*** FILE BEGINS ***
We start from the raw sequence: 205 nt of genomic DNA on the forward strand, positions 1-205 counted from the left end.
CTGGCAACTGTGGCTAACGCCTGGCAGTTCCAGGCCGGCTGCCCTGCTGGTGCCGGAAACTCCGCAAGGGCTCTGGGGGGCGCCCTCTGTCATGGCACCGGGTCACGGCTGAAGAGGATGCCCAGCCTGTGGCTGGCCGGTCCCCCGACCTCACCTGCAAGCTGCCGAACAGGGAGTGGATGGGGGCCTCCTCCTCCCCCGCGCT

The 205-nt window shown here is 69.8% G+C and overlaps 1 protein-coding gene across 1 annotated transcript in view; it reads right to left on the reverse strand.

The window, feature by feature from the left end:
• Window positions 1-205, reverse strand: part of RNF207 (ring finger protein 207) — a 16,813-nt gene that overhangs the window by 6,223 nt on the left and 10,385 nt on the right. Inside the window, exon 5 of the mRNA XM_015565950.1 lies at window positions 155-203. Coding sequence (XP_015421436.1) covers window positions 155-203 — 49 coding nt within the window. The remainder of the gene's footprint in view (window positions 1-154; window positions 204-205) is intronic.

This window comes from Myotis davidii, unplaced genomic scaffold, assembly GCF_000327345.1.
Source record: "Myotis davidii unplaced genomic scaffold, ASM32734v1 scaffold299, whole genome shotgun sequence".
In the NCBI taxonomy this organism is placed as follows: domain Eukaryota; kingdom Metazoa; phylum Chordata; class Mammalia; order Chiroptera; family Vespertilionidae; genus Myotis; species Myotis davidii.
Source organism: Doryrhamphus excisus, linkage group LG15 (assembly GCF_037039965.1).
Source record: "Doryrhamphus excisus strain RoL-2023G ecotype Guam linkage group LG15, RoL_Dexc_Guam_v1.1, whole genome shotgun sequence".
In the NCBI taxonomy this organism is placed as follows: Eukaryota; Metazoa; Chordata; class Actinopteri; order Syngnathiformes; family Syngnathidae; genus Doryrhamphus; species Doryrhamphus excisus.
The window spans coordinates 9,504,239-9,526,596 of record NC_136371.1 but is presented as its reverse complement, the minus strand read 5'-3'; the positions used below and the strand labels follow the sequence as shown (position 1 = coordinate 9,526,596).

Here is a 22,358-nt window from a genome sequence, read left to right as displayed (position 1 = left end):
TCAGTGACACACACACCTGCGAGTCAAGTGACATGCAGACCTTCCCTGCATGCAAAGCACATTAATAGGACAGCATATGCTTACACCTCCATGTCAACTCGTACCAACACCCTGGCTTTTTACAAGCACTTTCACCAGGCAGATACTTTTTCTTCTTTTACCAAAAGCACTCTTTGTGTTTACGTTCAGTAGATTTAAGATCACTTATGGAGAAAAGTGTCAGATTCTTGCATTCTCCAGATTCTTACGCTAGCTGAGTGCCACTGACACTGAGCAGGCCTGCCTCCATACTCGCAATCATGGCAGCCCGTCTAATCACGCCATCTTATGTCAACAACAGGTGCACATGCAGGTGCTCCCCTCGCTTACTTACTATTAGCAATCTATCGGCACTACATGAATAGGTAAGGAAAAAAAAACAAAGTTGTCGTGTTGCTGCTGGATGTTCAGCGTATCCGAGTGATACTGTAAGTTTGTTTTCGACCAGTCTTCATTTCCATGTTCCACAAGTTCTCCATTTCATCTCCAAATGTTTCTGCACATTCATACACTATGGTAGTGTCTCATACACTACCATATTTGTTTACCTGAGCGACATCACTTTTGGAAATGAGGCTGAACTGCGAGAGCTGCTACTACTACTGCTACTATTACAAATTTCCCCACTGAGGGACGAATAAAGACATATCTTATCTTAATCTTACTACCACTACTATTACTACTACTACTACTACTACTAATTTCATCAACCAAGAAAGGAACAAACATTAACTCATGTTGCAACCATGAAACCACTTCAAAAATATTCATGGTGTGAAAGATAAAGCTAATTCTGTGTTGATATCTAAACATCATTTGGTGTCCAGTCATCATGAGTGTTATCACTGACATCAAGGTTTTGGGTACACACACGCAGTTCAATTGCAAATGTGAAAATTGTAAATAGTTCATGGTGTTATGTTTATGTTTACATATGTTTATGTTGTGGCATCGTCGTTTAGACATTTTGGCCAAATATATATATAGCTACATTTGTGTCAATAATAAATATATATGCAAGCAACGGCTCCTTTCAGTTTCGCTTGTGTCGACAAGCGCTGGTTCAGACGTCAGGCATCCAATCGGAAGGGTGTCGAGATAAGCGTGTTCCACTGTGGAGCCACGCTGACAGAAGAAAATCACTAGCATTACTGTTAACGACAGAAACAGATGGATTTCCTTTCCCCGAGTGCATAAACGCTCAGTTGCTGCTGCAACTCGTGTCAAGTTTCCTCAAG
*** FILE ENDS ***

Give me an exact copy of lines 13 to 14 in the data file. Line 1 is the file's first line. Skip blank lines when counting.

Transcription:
Here is a 22,358-nt window from a genome sequence, read left to right as displayed (position 1 = left end):
TCAGTGACACACACACCTGCGAGTCAAGTGACATGCAGACCTTCCCTGCATGCAAAGCACATTAATAGGACAGCATATGCTTACACCTCCATGTCAACTCGTACCAACACCCTGGCTTTTTACAAGCACTTTCACCAGGCAGATACTTTTTCTTCTTTTACCAAAAGCACTCTTTGTGTTTACGTTCAGTAGATTTAAGATCACTTATGGAGAAAAGTGTCAGATTCTTGCATTCTCCAGATTCTTACGCTAGCTGAGTGCCACTGACACTGAGCAGGCCTGCCTCCATACTCGCAATCATGGCAGCCCGTCTAATCACGCCATCTTATGTCAACAACAGGTGCACATGCAGGTGCTCCCCTCGCTTACTTACTATTAGCAATCTATCGGCACTACATGAATAGGTAAGGAAAAAAAAACAAAGTTGTCGTGTTGCTGCTGGATGTTCAGCGTATCCGAGTGATACTGTAAGTTTGTTTTCGACCAGTCTTCATTTCCATGTTCCACAAGTTCTCCATTTCATCTCCAAATGTTTCTGCACATTCATACACTATGGTAGTGTCTCATACACTACCATATTTGTTTACCTGAGCGACATCACTTTTGGAAATGAGGCTGAACTGCGAGAGCTGCTACTACTACTGCTACTATTACAAATTTCCCCACTGAGGGACGAATAAAGACATATCTTATCTTAATCTTACTACCACTACTATTACTACTACTACTACTACTACTAATTTCATCAACCAAGAAAGGAACAAACATTAACTCATGTTGCAACCATGAAACCACTTCAAAAATATTCATGGTGTGAAAGATAAAGCTAATTCTGTGTTGATATCTAAACATCATTTGGTGTCCAGTCATCATGAGTGTTATCACTGACATCAAGGTTTTGGGTACACACACGCAGTTCAATTGCAAATGTGAAAATTGTAAATAGTTCATGGTGTTATGTTTATGTTTACATATGTTTATGTTGTGGCATCGTCGTTTAGACATTTTGGCCAAATATATATATAGCTACATTTGTGTCAATAATAAATATATATGCAAGCAACGGCTCCTTTCAGTTTCGCTTGTGTCGACAAGCGCTGGTTCAGACGTCAGGCATCCAATCGGAAGGGTGTCGAGATAAGCGTGTTCCACTGTGGAGCCACGCTGACAGAAGAAAATCACTAGCATTACTGTTAACGACAGAAACAGATGGATTTCCTTTCCCCGAGTGCATAAACGCTCAGTTGCTGCTGCAACTCGTGTCAAGTTTCCTCAAG